Super contribution limits for 2013-14

Super contribution limits for 2013-14Australia has had super contribution limits since 1 July 2007. These limits or contribution caps fall into two categories: concessional and non-concessional.

  • Concessional contributions are before-tax contributions that form part of the fund’s assessable income. Examples include super guarantee (SG) contributions, salary sacrifice contributions, personal contributions which are claimed as a tax deduction, contributions made by another person (excluding spouse or child contributions), certain amounts allocated from a fund’s reserves and super guarantee shortfall payments.
  • Non-concessional contributions are after-tax contributions that do not form part of the fund’s assessable income. Examples include personal contributions which are not claimed as a tax deduction, spouse contributions, child contributions, certain overseas pension transfers, small business sale proceeds that are contributed to super and excess concessional contributions.

The caps for this financial year and 2014-15 are summarised below.

Superannuation Contribution Limits
Concessional
Contribution Limit2015-16
Under 50$30,000
50 to under 60$35,000
60 to under 65$35,000
65 to under 75 and meet work test$35,000
Non-Concessional
Contribution Limit2015-16
Under 65$180,000 or $540,000 using 3-year 'bring forward' rule
65 to 75 and meet work test$180,000

Some important tips

The test for determining whether your contribution cap is $25,000 or $35,000 is your age as at 30 June 2013. If you were aged 59 or over, you are entitled to the higher concessional limit of $35,000.

Another key change that applies from 1 July this year concerns contributions by those aged 75 and over.

Assuming you satisfy the work test, the general rule is that you can make contributions up until 28 days after the end of the month that you turn 75. For example, if you turn 75 on 17 May 2014, you can make contributions up until 28 June 2014. The contribution must be made and received by the fund by this date.

However from 1 July 2013, this restriction no longer applies to super guarantee and award-mandated contributions for those aged over 75. Other employer contributions – e.g. those via salary sacrifice arrangements and contributions by self-employed workers – cannot be accepted.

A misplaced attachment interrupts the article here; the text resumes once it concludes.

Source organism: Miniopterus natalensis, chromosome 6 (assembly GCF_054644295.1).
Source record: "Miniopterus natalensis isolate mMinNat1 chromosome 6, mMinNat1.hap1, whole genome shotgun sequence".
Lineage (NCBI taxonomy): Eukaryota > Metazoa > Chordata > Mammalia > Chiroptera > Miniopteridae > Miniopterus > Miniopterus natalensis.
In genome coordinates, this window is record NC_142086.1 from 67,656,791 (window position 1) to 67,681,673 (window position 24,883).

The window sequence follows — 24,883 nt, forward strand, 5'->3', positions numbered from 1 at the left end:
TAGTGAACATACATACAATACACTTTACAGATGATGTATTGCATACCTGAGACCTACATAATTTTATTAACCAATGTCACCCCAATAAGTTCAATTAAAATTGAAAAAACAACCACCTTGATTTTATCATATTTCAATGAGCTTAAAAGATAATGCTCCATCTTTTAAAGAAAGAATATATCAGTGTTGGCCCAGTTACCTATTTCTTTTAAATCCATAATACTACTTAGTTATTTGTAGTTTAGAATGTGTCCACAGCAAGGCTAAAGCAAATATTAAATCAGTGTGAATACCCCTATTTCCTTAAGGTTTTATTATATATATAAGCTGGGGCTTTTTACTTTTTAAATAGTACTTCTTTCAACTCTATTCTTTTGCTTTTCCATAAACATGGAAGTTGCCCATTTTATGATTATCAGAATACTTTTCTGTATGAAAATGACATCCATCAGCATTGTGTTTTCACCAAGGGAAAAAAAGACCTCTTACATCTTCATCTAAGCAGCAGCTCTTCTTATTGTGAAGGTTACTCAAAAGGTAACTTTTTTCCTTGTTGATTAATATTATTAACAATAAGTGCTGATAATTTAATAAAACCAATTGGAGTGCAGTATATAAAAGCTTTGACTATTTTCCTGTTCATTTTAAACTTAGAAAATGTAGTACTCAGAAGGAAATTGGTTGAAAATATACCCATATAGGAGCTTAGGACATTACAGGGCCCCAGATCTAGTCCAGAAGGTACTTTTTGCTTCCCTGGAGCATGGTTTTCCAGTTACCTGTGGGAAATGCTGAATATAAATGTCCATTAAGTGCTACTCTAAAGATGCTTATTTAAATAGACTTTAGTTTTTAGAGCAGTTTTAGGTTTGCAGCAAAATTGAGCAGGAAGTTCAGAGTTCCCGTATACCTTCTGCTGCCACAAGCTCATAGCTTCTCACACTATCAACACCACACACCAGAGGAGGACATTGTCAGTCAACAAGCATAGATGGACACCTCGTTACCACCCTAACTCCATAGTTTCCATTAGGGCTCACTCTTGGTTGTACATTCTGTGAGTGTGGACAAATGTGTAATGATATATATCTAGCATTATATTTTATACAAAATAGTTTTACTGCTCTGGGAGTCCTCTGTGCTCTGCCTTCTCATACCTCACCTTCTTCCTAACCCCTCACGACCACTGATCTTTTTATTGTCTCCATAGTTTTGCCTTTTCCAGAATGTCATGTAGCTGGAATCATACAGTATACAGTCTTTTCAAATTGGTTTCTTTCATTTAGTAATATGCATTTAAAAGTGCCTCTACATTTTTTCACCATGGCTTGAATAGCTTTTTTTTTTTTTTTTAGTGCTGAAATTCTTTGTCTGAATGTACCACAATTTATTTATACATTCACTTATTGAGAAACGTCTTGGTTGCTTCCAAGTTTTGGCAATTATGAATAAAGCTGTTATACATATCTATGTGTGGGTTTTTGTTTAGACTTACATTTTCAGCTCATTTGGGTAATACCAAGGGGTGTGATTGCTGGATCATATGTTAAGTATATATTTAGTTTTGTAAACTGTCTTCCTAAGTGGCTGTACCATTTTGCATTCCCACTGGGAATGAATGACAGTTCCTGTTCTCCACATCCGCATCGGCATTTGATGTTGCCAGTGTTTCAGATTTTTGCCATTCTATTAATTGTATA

Contribution Type
Employee's Age
Under 6565 - 6970-7475 and over
Mandated SG or award contributionsAccepted without restrictionAccepted without restrictionAccepted without restrictionAccepted without restriction
Additional employer contributions, including salary sacrifice and self-employed contributionsAccepted without restrictionAccepted if member satisfies work testAccepted if member satisfies work testCannot be accepted
Voluntary personal (after-tax) contributionsAccepted without restrictionAccepted if member satisfies work testAccepted if member satisfies work testCannot be accepted
Spouse contributionsAccepted without restrictionAccepted if spouse satisfies work testCannot be acceptedCannot be accepted

For more information on this and other superannuation matters, please contact us.

  • Robert Holt

    Can you do a $450,000 contribution after age 65 if you meet the work test?

    • staff

      Hi Robert – No, the $450,000 ‘bring forward’ option is not available if you are over 65.

  • Adam Wang

    How can you pass the work test if a person’s birthday is 1 or 2 of July?

    • staff

      Hi Adam,

      To pass the work test, a person needs to work for at least 40 hours in a period of not more than 30 consecutive days in the financial year in which they intend to make a super contribution.

      To use your scenario, if Jenny turned 67 on 5 July, she would not have to work frantically during the first five days of the financial year to meet the work test. The relevant factor is the timing of her contribution, not the date of her birthday. So if Mary satisfies the work test in October and makes an eligible contribution in April the following year, she should be fine.